Amazing photos from Kinshasa's scrap car-parts megamarket

The N’Djili district of Kinshasa, Democratic Republic of Congo is home to an enormous market of scrap auto-parts, carefully salvaged from Japan's waste-stream and meticulously arrayed on blankets by merchants eking out a marginal existence. Read the rest

UK government spent millions arming and training Congolese and Sudanese soldiers

The UK government has spent £2.4m on training and arming the military forces in Sudan and the Democratic Republic of Congo -- two places where soldiers are known for atrocities, gang-rape, torture, electoral fraud and vote suppression, and gross human rights abuses. The Guardian's Diane Taylor and David Smith report:

The Enough Project, which works with the American actor George Clooney to expose human rights abuses in both Sudan and Congo, says the two countries are the scene of some of the world's most serious mass atrocities.

In information revealed in a freedom of information response from the Ministry of Defence a total of £75,406 has been spent on providing 44-week courses at the elite Royal Military Academy Sandhurst for Sudanese and Congolese forces. Other support includes military logistics, advanced command and staff courses, strategic intelligence and evaluating challenges to state sovereignty.

A total of £952,301 was spent on international peace support, which includes border security and stabilisation.

As the Sudanese opposition leader Dr Gebreil Fediel said from London, "If it was and is the intention of the UK authorities to teach Sudan's police and security officers how to conduct these matters in a democratic manner, it has failed. The brutality and genocidal activities of government of Sudan state organs against its own citizens is widely documented."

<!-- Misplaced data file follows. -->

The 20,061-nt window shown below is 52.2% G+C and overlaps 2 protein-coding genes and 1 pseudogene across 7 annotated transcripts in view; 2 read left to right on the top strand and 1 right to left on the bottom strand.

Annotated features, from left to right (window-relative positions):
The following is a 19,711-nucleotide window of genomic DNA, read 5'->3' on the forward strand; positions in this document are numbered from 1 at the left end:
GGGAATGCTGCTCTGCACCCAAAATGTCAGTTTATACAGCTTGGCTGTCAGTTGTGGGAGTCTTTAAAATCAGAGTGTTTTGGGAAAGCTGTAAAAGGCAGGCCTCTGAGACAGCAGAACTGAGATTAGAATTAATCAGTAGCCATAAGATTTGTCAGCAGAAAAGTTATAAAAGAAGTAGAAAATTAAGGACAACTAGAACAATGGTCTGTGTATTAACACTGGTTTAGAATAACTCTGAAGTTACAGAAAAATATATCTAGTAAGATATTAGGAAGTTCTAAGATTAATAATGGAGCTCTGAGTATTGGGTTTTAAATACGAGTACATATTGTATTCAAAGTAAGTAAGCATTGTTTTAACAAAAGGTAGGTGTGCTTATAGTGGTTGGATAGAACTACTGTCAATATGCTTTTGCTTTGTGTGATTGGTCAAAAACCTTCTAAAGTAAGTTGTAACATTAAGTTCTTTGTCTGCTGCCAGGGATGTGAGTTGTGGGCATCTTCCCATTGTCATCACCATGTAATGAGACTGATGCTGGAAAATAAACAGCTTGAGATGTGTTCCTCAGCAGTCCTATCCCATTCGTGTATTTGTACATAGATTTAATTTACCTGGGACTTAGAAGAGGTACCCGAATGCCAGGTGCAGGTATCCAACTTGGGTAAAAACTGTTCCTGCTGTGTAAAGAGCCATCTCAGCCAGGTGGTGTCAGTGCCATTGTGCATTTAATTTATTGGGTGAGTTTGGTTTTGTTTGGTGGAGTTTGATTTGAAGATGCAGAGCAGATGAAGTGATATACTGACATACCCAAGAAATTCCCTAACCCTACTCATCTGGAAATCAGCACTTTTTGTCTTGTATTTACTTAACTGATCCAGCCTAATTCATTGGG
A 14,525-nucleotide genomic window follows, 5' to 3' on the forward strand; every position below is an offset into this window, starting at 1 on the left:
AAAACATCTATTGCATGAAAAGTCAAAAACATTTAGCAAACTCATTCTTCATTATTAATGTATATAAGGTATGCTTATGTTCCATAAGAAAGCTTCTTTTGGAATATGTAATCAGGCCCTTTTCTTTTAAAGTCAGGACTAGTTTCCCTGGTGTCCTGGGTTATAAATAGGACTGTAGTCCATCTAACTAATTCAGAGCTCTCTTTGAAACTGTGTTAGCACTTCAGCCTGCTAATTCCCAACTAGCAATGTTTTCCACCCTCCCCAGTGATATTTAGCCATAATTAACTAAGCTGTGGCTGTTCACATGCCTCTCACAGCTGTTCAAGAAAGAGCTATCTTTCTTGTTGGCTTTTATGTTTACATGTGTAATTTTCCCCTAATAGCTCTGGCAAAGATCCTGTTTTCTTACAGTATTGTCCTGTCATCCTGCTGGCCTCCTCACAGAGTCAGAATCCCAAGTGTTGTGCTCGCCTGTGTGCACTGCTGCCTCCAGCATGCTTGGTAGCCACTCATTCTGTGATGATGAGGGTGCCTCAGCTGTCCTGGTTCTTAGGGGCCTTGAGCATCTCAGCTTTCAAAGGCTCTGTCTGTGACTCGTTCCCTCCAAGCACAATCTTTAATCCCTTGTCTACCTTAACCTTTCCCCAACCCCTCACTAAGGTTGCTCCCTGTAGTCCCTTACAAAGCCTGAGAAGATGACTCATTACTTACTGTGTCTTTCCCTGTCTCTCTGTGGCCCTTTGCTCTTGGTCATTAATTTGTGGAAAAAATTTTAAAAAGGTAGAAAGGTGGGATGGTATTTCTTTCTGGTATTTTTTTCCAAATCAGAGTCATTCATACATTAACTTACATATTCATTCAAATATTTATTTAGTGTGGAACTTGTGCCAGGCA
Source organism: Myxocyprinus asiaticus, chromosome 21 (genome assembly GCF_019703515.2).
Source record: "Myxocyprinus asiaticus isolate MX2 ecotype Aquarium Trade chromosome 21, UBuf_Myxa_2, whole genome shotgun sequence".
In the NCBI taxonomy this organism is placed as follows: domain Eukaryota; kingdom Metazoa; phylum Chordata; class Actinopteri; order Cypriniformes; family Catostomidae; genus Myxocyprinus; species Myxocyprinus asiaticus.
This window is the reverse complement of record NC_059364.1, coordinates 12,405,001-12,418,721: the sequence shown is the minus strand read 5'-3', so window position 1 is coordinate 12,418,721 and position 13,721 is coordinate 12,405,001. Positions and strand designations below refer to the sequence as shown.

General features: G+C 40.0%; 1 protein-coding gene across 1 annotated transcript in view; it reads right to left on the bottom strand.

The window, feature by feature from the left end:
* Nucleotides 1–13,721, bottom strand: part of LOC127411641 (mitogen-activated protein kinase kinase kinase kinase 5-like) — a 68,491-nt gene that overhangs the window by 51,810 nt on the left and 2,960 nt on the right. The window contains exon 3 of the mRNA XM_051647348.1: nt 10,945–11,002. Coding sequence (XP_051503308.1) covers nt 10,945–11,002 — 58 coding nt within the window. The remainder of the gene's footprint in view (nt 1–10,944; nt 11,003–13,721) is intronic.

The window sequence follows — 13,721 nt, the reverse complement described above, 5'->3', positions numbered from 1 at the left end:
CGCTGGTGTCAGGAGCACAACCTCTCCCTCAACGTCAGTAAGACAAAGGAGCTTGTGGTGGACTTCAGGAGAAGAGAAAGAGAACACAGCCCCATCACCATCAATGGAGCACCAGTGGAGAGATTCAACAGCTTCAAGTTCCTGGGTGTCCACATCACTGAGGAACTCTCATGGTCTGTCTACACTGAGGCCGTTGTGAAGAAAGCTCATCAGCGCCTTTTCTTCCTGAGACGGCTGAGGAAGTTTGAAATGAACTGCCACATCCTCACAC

UK spent millions training police from oppressive regimes Read the rest

Revealed! Kony 2012's sinister Musical Comedy roots

From the first time I watched "Kony 2012," I always sensed a link with the storyline of Matt Stone and Trey Parker's Book of Mormon musical. But sweet fancy Moses, I did not know how closely linked the two truly were.

Aaron Stewart-Ahn tells us about the video above (which has been taken down by Invisible Children, but mirrored elsewhere):

Here's where the money has been going to: Invisible Children founder Jason Russell's vanity dance musical numbers which start off with exploitative footage of suffering children. How did no one else catch this? It makes the Kony 2012 video look subtle and sane. He's basically using this to fund his desire to make Glee.

This is where the millions are being spent: vanity musicals. Did Trey Parker write this??!! Russell has mentioned repeatedly how his ambitions were to make musicals. He intimated that he was going to make the musical popular again á la Glee, but this didn't work out—so he ended up in advocacy. It was that chat at the evangelical conference. So, here's a direct youtube link to 9m 10secs in the video where he talks about making musicals, and casually talks about his dream of documenting genocide.

That bit with the t-shirt with the African child on it is just... I'm speechless. Wonder why they've removed it from their YouTube channel, since it looks so damn expensive? It's insane, isn't it? I mean, seriously: it makes Scientology videos look charmingly naive.

UK funnyman Charlie Brooker has a bit of fun with Invisible Children and the Kony 2012 viral phenomenon, in the video embedded below. Read the rest